Catherine Shinholser, a veteran local educator who is an Early Intervention Program teacher, wrote the following letter to be read aloud at this evening's Clarke County School District BOE meeting. In a Facebook post to her personal page Shinholser said that while the letter "by no means addresses all of my fears and concerns, especially for student safety and families facing an extremely challenging decision," it's a starting place.
The teacher stated in her post, "I literally feel that I am fighting for my life and that of my unborn child."
She said she decided to share the letter online since it was to be read publicly.
The letter reads as follows:
My name is Catherine Shinholser, and I am entering my 11th year teaching in Clarke County. I am an EIP teacher for grades 1-5. I love this county, I love my job, I love my colleagues, and, most of all, I love my students. I saw firsthand the dramatic disparities in the educational equity during emergency distance learning. I also know our students’ social-emotional and physical well-being has suffered during the Covid-19 health emergency. It is heartbreaking. I know that being back in the classroom is the best option for our students, and I want to be back in the classroom with them. I am also terrified.
The lack of communication and teacher input throughout the planning process is both shocking and unnerving. I was stunned, therefore, when I received the July 6 staff email. Not once in that communication did the district acknowledge the amount of work teachers committed to distance learning in the spring. Not once did the district acknowledge that they were putting teachers into an incredibly difficult situation. Not once did the district outline specific plans regarding the start of school. We were instead told to wait for the parent letter to learn more. The phrasing and use of quotations referring to teachers being “fearful” or “not feeling safe,” seemed to convey the message that my feelings were of no concern to the district. The apparent lack of empathy is extremely demoralizing.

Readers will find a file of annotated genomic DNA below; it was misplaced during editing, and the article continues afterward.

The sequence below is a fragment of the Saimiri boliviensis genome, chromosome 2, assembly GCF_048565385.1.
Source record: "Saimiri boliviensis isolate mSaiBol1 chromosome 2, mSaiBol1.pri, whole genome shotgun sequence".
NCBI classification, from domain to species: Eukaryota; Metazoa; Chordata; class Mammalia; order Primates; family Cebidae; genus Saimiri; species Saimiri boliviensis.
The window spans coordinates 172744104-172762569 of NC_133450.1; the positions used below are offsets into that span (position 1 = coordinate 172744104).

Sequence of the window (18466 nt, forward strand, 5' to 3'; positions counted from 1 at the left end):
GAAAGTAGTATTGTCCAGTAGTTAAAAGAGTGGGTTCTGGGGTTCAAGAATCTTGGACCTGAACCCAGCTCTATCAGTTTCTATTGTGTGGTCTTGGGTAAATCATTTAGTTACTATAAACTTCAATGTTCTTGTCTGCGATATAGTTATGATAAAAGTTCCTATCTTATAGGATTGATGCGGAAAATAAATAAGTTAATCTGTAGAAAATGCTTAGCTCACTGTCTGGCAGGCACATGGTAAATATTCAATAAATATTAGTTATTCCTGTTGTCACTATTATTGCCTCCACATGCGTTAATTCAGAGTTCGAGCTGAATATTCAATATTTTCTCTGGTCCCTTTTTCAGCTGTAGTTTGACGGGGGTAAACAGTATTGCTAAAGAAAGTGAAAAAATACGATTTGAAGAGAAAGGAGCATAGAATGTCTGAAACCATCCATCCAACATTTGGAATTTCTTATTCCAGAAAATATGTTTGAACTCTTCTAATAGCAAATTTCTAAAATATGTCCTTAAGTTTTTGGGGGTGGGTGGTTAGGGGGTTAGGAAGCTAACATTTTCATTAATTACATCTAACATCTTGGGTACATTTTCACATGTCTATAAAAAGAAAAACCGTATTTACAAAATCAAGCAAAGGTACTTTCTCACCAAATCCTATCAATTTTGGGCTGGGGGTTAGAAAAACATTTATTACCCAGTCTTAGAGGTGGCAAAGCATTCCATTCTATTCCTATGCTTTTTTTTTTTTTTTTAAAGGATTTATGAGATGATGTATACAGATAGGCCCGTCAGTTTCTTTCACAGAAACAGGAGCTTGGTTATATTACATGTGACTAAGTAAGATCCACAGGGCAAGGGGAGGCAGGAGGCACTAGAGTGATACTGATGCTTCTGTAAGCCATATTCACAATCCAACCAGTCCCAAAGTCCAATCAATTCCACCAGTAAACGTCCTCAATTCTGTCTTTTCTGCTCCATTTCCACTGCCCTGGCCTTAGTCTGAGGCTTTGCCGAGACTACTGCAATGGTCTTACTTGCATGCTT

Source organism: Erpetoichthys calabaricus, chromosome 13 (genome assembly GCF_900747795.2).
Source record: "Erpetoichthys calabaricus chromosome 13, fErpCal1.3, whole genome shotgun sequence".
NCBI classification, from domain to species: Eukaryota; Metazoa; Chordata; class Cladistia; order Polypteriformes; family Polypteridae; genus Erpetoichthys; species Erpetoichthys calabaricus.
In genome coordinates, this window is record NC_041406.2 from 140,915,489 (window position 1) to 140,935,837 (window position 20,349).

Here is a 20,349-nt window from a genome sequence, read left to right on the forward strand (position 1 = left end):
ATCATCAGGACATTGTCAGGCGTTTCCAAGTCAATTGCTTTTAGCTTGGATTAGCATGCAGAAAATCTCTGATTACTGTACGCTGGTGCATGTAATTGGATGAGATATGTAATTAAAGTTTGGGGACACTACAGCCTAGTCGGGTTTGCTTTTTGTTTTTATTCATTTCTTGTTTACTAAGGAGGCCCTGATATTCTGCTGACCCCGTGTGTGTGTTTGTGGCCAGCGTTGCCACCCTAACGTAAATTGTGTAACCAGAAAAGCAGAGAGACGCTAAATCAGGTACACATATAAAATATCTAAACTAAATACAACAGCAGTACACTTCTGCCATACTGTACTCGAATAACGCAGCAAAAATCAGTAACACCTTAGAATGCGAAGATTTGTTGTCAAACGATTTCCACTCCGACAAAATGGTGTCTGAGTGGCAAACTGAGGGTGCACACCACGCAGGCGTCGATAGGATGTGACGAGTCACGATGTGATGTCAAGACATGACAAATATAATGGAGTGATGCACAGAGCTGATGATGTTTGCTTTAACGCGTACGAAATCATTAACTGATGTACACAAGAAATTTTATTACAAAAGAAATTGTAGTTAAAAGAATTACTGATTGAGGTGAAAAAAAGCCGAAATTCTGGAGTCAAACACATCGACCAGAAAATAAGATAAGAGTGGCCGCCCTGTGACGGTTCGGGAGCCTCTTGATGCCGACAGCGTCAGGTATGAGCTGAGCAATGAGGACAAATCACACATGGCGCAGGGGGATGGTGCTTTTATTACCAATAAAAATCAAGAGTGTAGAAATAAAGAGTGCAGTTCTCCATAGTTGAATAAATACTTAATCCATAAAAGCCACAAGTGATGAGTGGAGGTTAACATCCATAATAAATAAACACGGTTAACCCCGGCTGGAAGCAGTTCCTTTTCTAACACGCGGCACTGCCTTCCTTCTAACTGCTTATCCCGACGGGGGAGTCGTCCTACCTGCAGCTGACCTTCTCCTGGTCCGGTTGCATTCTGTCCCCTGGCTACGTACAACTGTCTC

I am six months pregnant. I am a type one diabetic. I have every reason to be fearful of returning to in-person instruction in the midst of a global pandemic. If my understanding is correct, I have two choices. First, I can return to school and risk contracting Covid-19, which threatens not only my life, but also my unborn child. Second, I can take up to ten weeks of unpaid FMLA time, which means the loss of half of my family’s income. I cannot apply additional sick days to cover more paid time because I need them to cover my six weeks of maternity leave. Simply put: I can risk either mine and my unborn child’s life, or I can pay my mortgage and support my family.
Earlier in the summer, the district asked my colleagues and I to complete a survey indicating our teaching preferences. I selected teaching digitally since I am at increased risk for severe illness. I had assumed that this would be an option for me and other high-risk teachers. On July 7, however, my principal explained that Clarke County teachers would not have the option of providing digital learning in the fall to students selecting that avenue. Instead, we were told that the district would be handling the online learning. Indeed, many Clarke County families rejoiced that a digital learning option is available. They were not, however, informed that a classroom teacher would not be guiding that instruction. I maintain that many families would feel quite differently if this distinction were explained clearly. Again, if this information is incorrect, I welcome correction and further explanation from CCSD administration and/or the BOE.
In conclusion, the district has made it very clear this week that I, as a teacher, am completely dispensable. My years of commitment and service to our students and their families do not matter to the district. I truly do not know what my next steps are, but I know for a fact that I need to explain exactly how I feel at this moment. Although I cannot speak for others, I know many other high-risk teachers must also be experiencing similar emotions. I understand that this is a difficult situation for all involved, but I had hoped it would be handled with the utmost empathy and consideration for our most vulnerable. Please reconsider the options for Clarke County’s high- risk teachers.
Respectfully, Catherine Shinholser